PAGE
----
64          Out            6
    87654           In         8556
    87654          Out         6732
    
  8. matthew said

    I had fun with this one:

    # Cut pack into two halves, deal alternately from each
    # half. An outshuffle starts from the half with the original
    # top card, an inshuffle starts from the other half (so the
    # top card always stays the same after an outshuffle). The
    # procedure makes sense for both odd and even numbers of cards.
    
    # The next() function describes effect of the shuffle:
    # type is outshuffle = 0, inshuffle = 1
    def next(i,n,type):
        # A card originally at index 'i' goes to index 'next(i,n,t)'
        # Need special case for last element of an even outshuffle
        if n%2 == 0 and type == 0 and i == n-1: return i
        if n%2 == 0 and type == 0: return (2*i) % (n-1)
        if n%2 == 1 and type == 0: return (2*i) % n
        if n%2 == 0 and type == 1: return (2*i+1) % (n+1)
        if n%2 == 1 and type == 1: return (2*i+1) % n
        assert False
    
    print([next(i,10,0) for i in range(10)])
    print([next(i,10,1) for i in range(10)])
    print([next(i,11,0) for i in range(11)])
    print([next(i,11,1) for i in range(11)])
    # [0, 2, 4, 6, 8, 1, 3, 5, 7, 9]
    # [1, 3, 5, 7, 9, 0, 2, 4, 6, 8]
    # [0, 2, 4, 6, 8, 10, 1, 3, 5, 7, 9]
    # [1, 3, 5, 7, 9, 0, 2, 4, 6, 8, 10]
    
    # 'shuffle()' constructs the entire permutation, both
    # as an array map and as a set of cycles.
    #
    # The length of the longest cycle is the number of shuffles
    # needed to restore the original pack order.
    
    def shuffle(n, type = 0):
        # Go through 0..n-1, finding the next index, until a cycle is
        # found. Record the cycle and move on to next unhandled index.
        a = [-1]*n
        cycles = []
        for i in range(n):
            c = []
            while a[i] < 0:
                # Add i to the current cycle
                c += [i]
                # and find the next index.
                j = next(i,n,type)
                a[i],i = j,j
            # Collect non-empty cycles
            if len(c) > 0: cycles.append(c)
        return (a,cycles)
    
    # inshuffle length 2n is like outshuffle length 2n+2 (imagine discarding both
    # end cards), and both are like inshuffle and outshuffles of length 2n+1 and
    # all four shuffles have similar cycle structure:
    print(shuffle(20,1)[1])
    print(shuffle(21,1)[1])
    print(shuffle(21,0)[1])
    print(shuffle(22,0)[1])
    #      [[0, 1, 3, 7, 15, 10], [2, 5, 11], [4,  9, 19, 18, 16, 12], [6, 13], [8, 17, 14]]
    #      [[0, 1, 3, 7, 15, 10], [2, 5, 11], [4,  9, 19, 18, 16, 12], [6, 13], [8, 17, 14], [20]]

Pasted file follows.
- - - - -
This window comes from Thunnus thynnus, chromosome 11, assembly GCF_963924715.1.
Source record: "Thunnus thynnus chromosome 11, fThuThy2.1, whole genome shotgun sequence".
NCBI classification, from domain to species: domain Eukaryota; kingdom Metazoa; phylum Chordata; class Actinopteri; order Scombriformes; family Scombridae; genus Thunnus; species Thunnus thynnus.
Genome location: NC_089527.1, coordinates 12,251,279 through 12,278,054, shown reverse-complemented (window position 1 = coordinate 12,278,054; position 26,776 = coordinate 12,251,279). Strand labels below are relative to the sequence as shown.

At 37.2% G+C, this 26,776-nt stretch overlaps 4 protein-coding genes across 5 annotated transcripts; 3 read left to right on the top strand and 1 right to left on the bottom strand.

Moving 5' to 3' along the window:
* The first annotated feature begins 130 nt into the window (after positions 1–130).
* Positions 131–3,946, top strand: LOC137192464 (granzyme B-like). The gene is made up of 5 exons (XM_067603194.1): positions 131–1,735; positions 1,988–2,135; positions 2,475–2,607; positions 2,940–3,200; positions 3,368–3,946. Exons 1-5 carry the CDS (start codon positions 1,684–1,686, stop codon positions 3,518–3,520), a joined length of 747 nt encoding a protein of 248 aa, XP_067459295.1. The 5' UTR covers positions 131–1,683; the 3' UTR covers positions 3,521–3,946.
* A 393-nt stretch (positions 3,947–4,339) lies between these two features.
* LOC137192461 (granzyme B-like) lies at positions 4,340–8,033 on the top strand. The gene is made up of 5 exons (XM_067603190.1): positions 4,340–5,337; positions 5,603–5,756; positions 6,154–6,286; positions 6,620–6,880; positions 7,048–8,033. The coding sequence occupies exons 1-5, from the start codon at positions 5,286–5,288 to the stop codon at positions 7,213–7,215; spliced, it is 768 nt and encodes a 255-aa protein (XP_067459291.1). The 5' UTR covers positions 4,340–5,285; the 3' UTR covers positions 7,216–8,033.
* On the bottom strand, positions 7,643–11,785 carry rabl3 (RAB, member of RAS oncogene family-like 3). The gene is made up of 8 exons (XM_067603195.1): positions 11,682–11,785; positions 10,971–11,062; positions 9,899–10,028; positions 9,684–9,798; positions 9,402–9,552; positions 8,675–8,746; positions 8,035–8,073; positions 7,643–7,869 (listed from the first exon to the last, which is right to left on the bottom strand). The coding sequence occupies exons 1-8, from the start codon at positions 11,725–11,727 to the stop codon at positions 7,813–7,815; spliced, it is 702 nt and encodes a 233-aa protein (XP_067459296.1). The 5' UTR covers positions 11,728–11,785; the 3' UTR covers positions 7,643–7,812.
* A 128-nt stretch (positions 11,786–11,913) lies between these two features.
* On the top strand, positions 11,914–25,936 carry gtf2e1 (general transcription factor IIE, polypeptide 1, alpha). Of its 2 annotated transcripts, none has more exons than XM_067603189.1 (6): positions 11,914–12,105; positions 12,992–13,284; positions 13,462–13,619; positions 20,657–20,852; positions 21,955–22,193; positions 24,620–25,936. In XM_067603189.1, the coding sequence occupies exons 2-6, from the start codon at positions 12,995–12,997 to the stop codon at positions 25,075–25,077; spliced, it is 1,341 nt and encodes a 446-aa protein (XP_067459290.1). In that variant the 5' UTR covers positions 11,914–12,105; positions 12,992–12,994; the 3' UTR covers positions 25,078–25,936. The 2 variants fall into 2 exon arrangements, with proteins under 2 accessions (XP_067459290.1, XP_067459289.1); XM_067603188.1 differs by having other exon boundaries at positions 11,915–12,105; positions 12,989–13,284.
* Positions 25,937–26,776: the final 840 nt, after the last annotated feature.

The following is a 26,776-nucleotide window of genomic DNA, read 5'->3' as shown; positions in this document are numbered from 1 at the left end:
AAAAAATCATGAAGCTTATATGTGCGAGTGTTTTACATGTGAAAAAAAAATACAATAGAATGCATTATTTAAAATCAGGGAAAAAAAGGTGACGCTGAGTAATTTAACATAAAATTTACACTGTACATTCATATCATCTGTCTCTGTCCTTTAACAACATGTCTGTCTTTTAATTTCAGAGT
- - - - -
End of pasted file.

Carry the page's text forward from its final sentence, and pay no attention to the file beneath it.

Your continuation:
# [[0], [1, 2, 4, 8, 16, 11], [3, 6, 12], [5, 10, 20, 19, 17, 13], [7, 14], [9, 18, 15]]
    # [[0], [1, 2, 4, 8, 16, 11], [3, 6, 12], [5, 10, 20, 19, 17, 13], [7, 14], [9, 18, 15], [21]]
    
    # Here, the longest cycle is 6 and this is how many shuffles are needed
    # to restore the original pack order.
    
    # The simplest form is the odd outshuffle, where index i goes to 2*i%n:
    for n in range(3,22,2): print(n,[len(c) for c in shuffle(n,0)[1]])
    # 3 [1, 2]
    # 5 [1, 4]
    # 7 [1, 3, 3]
    # 9 [1, 6, 2]
    # 11 [1, 10]
    # 13 [1, 12]
    # 15 [1, 4, 4, 2, 4]
    # 17 [1, 8, 8]
    # 19 [1, 18]
    # 21 [1, 6, 3, 6, 2, 3]
    
    # and we can see that the smallest k > 0 with 2**k%n == 1 will be the
    # longest cycle (the cycle beginning 1 will be of this length) and in
    # fact we have: 2**4%15 = 16%15 = 1; 2**6%21 == 64%21 == 1 etc.
    
    # In general, for k outshuffles of n items, index i moves to:
    def outshuffle(n,k,i):
        if n%2 == 0 and i == n-1: return n-1 # Special case
        m = n-1 if n%2 == 0 else n
        return 2**k*i%m
    
    # and for k inshuffles of n items, index i moves to:
    def inshuffle(n,k,i):
        m = n+1 if n%2 == 0 else n
        return (2**k*(i+1)-1)%m
    
    print ([inshuffle(8,1,i) for i in range(8)])
    print ([inshuffle(9,1,i) for i in range(9)])
    print ([outshuffle(9,1,i) for i in range(9)])
    print ([outshuffle(10,1,i) for i in range(10)])
    # [1, 3, 5, 7, 0, 2, 4, 6]
    # [1, 3, 5, 7, 0, 2, 4, 6, 8]
    # [0, 2, 4, 6, 8, 1, 3, 5, 7]
    # [0, 2, 4, 6, 8, 1, 3, 5, 7, 9]
    
    # and the longest cycle here is 6, so:
    print ([inshuffle(8,6,i) for i in range(8)])
    print ([inshuffle(9,6,i) for i in range(9)])
    print ([outshuffle(9,6,i) for i in range(9)])
    print ([outshuffle(10,6,i) for i in range(10)])
    # [0, 1, 2, 3, 4, 5, 6, 7]
    # [0, 1, 2, 3, 4, 5, 6, 7, 8]
    # [0, 1, 2, 3, 4, 5, 6, 7, 8]
    # [0, 1, 2, 3, 4, 5, 6, 7, 8, 9]
    
    for k in range(7): print ([outshuffle(9,k,i) for i in range(9)])
    # [0, 1, 2, 3, 4, 5, 6, 7, 8]
    # [0, 2, 4, 6, 8, 1, 3, 5, 7]
    # [0, 4, 8, 3, 7, 2, 6, 1, 5]
    # [0, 8, 7, 6, 5, 4, 3, 2, 1]
    # [0, 7, 5, 3, 1, 8, 6, 4, 2]
    # [0, 5, 1, 6, 2, 7, 3, 8, 4]
    # [0, 1, 2, 3, 4, 5, 6, 7, 8]
    
    # Finally, for a full 52-card pack:
    for c in shuffle(52,0)[1]: print(c)
    # [0]
    # [1, 2, 4, 8, 16, 32, 13, 26]